United States v. Gurule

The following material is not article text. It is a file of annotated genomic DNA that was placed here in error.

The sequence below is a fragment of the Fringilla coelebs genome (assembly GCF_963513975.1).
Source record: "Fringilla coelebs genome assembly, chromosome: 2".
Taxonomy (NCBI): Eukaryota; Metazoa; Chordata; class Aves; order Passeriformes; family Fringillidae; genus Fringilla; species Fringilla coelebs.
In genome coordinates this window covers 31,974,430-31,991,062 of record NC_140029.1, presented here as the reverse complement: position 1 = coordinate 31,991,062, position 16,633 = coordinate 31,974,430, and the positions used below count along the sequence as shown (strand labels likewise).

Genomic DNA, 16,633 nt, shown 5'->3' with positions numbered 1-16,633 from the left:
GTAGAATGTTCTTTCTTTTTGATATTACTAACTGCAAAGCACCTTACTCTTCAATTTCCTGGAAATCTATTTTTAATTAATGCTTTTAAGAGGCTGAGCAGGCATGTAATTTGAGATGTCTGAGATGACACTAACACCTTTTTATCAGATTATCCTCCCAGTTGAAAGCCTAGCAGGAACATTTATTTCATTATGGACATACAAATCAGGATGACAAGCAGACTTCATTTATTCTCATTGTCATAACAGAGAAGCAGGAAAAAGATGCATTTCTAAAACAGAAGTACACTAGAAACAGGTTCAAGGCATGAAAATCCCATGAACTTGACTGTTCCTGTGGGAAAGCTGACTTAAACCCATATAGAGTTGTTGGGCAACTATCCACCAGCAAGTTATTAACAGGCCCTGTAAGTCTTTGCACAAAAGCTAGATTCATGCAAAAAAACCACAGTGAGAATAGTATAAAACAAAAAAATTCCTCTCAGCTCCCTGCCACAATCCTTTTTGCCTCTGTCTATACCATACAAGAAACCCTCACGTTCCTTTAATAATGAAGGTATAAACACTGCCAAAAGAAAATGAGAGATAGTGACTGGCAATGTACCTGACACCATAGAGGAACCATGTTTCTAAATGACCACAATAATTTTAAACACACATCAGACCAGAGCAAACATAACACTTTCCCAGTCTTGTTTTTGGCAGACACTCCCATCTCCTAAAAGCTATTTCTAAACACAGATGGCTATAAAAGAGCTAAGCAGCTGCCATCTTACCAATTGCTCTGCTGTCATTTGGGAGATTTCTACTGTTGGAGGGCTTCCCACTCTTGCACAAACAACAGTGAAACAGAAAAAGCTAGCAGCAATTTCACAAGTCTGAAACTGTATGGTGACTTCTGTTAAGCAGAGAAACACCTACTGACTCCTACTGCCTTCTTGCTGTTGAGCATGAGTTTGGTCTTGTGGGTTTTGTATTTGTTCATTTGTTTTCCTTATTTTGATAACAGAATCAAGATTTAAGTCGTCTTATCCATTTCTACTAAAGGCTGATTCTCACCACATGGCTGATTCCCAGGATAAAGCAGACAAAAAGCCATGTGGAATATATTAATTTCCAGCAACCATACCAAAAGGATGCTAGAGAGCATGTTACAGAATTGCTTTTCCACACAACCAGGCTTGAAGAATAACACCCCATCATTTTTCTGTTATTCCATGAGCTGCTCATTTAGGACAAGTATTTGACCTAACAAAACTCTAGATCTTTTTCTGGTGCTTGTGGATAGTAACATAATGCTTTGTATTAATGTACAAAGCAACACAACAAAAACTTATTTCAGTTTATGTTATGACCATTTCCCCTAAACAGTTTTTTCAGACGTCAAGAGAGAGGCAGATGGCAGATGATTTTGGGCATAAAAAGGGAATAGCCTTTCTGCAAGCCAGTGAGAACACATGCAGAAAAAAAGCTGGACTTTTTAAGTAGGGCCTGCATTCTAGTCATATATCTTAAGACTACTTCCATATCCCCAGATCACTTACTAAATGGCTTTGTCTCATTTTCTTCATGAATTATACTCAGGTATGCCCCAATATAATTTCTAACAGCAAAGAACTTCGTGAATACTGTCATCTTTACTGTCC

Tommy Gurule was frisked during a routine traffic stop of a car in which he was a passenger. When officers discovered a pistol, he was arrested and charged as a felon in possession of a firearm. Gurule moved to suppress both the pistol and his subsequent confession as the products of an illegal search. The district court granted this motion, concluding Gurule had been unlawfully detained during the traffic stop and the officers lacked the necessary reasonable suspicion to frisk him. The Tenth Circuit reversed, concluding the officers did not violate the Fourth Amendment when they: (1) reasonably detained Gurule and the other occupants of the car prior to the search; and (2) frisked Gurule after they observed a gun in his pocket and had otherwise developed the reasonable suspicion he might be armed and dangerous. View "United States v. Gurule" on Justia Law